‘I wish people would think of me as a musician who writes novels, instead of a novelist who writes music on the side.’
On leaving school, at the age of seventeen he wrote a poem in homage to Gerard Manley Hopkins whose work had only been published a few years earlier. The flavour of Hopkins is very strong here, almost too much so, but quite extraordinary for a teenage boy.
Whether windowed a greycold welkin or a dawn that mounts and breaks.
In a roseflush wave each day arises this working man,
Heavy maybe but never for a thwarted life’s plan…
But in spite of his great facility with words (and a massive vocabulary) Burgess went on believing his true calling was to be a composer. It wasn’t until his first book was published in 1956 he realised that was where he would make his living.
After the Army and duty in Gibraltar Burgess spent time as English Master at Banbury College Grammar. Of course, he fell foul of the Head, and later books he wrote based around characters he knew there caused him to be sued for libel. But at this time too he was reunited with his wife Lynne.
Lynne made a vivid impression in Adderbury… her behaviour is still the subject of local gossip…the back garden of their cottage on Water Lane was full of empty bottles…a rumour Lynne was in the habit of cavorting naked in the garden persists to this day…she once got hopelessly drunk and disappeared for a few hours. A search party was sent out, and she was finally discovered sleeping in an empty field behind the village petrol garage.
They moved to live in Malaya (as it was called then) and Burgess wrote his first three books about life there. But always Lynne was with him, becoming more drunken and more indiscreet as time went by. Burgess had his own amours, but usually quietly. He did however, begin to drink every day. Not as much as Lynne but still far more than was wise.
It is extraordinary to realise how much work he did. Writing novels, book reviews, screen plays newspaper articles. Always writing; always drunk. And smoking eighty cigarettes a day.
Burgess was a polymath, a linguist, a worker. He could be kind and he could be insufferable. One aspect of his life that affected his views on the world was the loss of his Catholic faith. He referred to himself as a ‘Lapsed Catholic’ but would not countenance divorce as it was against Catholic law. He was also consumed with the question of Original Sin. As Biswell explains it, the idea that all humans are born in a state of sin and have to be redeemed by a Saviour or they will go to hell comes from the theology of Augustin of Hippo. The Roman Pelagius on the other hand taught that all humans are born in a state of grace; this became known as the Pelagian heresy. Burgess subscribed to Augustin’s theory.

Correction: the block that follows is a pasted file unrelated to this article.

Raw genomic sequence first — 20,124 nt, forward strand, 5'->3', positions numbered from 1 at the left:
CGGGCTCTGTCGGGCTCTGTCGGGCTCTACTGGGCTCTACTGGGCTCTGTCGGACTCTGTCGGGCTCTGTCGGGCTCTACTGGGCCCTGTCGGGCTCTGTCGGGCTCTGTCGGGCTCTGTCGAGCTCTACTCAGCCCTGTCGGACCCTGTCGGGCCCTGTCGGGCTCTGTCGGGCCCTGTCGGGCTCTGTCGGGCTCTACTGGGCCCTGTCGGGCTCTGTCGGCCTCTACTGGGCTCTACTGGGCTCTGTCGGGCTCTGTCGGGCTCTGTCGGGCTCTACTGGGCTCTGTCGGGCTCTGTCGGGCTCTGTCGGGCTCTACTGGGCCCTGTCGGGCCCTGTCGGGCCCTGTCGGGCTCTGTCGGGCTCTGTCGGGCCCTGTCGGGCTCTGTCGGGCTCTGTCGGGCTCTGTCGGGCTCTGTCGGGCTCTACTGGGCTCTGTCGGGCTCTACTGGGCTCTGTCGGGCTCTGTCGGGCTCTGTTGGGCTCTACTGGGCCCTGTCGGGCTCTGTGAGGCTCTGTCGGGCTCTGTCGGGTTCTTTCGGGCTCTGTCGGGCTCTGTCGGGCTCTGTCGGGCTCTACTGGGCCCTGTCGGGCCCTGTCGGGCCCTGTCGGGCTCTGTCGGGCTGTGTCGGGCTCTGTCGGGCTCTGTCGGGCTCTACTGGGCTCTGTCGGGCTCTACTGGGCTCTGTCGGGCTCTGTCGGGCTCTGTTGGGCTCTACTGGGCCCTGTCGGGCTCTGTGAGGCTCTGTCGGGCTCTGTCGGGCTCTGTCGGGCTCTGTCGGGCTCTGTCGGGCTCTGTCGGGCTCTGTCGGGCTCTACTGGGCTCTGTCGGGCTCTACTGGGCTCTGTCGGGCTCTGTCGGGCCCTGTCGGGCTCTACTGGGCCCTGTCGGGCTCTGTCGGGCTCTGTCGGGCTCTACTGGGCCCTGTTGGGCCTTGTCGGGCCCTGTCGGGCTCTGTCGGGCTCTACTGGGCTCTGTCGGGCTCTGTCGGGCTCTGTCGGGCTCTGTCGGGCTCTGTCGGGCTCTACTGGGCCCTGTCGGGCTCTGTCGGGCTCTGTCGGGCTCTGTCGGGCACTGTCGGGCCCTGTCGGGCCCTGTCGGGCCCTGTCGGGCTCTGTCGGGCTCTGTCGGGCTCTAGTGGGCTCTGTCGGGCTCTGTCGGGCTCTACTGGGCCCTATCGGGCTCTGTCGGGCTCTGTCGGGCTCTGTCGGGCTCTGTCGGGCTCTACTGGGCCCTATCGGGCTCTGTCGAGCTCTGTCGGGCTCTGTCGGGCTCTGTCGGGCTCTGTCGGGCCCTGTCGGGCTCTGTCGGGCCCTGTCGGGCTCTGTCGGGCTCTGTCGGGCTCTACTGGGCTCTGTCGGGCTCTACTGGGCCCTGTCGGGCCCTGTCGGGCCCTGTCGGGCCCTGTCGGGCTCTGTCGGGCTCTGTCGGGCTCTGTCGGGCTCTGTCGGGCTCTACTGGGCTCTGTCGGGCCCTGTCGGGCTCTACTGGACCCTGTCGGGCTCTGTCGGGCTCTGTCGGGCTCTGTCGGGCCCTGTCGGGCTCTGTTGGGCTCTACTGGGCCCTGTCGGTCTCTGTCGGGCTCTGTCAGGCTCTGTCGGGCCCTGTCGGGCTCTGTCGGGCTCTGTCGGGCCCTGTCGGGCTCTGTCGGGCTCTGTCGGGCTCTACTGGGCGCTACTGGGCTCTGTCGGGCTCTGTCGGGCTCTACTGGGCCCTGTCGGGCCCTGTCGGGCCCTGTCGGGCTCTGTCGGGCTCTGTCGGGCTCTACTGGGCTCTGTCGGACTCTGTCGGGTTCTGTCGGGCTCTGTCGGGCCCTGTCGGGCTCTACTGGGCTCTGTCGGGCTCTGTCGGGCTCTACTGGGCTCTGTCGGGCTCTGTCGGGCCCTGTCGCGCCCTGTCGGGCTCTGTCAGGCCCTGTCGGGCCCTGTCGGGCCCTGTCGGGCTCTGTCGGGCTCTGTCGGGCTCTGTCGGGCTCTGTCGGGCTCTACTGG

Burgess’ most famous book A Clockwork Orange tangles with these ideas. The violent juvenile delinquent Alex, in one version of the book is capable of redemption, but the film version leaves off Burgess’ last chapter and Alex, the Beethoven loving sadistic Droog is still intent on his violent ways. Like all Burgess’ novels this is both funny and shocking but essentially a novel of ideas. It drew a storm of protest when it as first published as did the film.
There is so much in this book about the life of a brilliant writer who is slowly sinking from view. It is salutary to realise how quickly even the most talented of us can disappear.
This book is a sympathetic but honest account of one’s man’s tortured life and career.
If I were to read Burgess again, I would probably read The Doctor is Sick, The Malayan Trilogy and Inside Mr Enderby, the first of four books about the horrendous poet. Don’t read Burgess if you are shocked by things like this
This is in many ways, a dirty book. It is full of bowel-blasts and flatulent borborygms, emetic meals…and halitosis. It may well make some people sick, and those of my readers with tender stomachs are advised to let it alone.
And this is from the author’s review of his own book, written under the name of Joseph Kell.
Deborah Levy is an English feminist writer, born in South Africa. She has had two books short listed for the Booker Prize and one longlisted. In the last seven years she has mainly concerned herself with memoir. Since she parted ways from her husband of twenty years, she seems to be trying to work out the nature of relationships between men and women and how to live a meaningful life. Continue reading Deborah Levy – The Cost of Living
Thomas Bernhard had a tough start in life. The unwanted first child of a single mother, he was initially brought up by his grandparents. He was eight years old when the Second World War broke out, and his mother who had married by this time, moved him to live in Germany. Later, as a teenager suffering from tuberculosis, he spent several years in a sanatorium. This is all recorded in his memoir, Gathering Evidence. But what is also recorded there is his fiendish determination and his resolute anger and determination to name all the shortcomings of people in his life. Starting with his mother, he works up to the Catholic Church, the political system of Austria, the health system, education, the whole people, rich and poor; all found wanting. Continue reading Thomas Bernhard – Extinction